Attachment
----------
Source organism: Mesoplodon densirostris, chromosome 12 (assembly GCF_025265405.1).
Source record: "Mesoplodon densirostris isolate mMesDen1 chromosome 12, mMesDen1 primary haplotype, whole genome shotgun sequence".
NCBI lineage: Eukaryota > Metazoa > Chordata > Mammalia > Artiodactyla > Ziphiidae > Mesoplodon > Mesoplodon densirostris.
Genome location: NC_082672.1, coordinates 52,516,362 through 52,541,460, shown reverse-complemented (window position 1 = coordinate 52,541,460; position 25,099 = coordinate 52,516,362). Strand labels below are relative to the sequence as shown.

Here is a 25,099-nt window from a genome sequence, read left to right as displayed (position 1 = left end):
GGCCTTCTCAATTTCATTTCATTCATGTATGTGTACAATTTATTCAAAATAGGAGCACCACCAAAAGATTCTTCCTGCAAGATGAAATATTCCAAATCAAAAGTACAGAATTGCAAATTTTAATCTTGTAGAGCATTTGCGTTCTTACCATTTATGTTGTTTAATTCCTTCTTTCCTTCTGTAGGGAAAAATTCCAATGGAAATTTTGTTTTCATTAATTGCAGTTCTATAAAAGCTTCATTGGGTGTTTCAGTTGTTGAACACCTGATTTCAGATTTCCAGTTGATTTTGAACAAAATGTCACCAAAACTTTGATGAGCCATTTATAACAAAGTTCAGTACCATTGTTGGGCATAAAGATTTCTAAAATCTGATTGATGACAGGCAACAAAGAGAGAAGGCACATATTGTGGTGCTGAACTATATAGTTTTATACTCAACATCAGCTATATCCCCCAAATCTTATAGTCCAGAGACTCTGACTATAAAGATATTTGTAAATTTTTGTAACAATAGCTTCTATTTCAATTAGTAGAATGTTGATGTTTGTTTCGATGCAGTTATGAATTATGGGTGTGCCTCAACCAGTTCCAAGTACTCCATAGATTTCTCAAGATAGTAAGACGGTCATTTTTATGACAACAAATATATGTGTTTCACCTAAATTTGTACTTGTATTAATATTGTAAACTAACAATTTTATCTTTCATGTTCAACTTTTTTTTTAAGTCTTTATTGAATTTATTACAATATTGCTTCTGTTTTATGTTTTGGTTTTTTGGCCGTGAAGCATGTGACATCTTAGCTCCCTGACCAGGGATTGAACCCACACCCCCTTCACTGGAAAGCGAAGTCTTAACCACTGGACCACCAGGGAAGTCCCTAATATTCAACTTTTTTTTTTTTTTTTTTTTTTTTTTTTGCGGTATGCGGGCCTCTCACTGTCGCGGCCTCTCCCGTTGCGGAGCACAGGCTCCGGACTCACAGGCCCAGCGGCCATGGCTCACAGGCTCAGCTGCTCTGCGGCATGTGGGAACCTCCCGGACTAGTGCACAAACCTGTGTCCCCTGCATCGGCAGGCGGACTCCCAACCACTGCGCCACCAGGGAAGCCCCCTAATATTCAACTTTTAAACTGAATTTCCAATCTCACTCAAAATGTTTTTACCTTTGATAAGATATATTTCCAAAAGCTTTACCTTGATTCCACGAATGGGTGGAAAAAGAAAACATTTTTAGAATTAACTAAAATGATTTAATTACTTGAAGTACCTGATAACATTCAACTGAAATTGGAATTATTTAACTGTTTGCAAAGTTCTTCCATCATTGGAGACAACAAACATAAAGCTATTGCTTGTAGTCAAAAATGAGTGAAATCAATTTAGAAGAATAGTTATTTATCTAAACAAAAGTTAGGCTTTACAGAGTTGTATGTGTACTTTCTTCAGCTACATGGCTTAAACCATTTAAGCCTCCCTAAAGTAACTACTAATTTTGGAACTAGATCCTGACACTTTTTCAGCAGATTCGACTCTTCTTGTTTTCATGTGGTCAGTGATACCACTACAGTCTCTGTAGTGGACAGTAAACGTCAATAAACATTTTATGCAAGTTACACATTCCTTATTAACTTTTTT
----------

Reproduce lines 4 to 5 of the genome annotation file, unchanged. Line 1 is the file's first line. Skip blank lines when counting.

Genome location: NC_082672.1, coordinates 52,516,362 through 52,541,460, shown reverse-complemented (window position 1 = coordinate 52,541,460; position 25,099 = coordinate 52,516,362). Strand labels below are relative to the sequence as shown.

Here is a 25,099-nt window from a genome sequence, read left to right as displayed (position 1 = left end):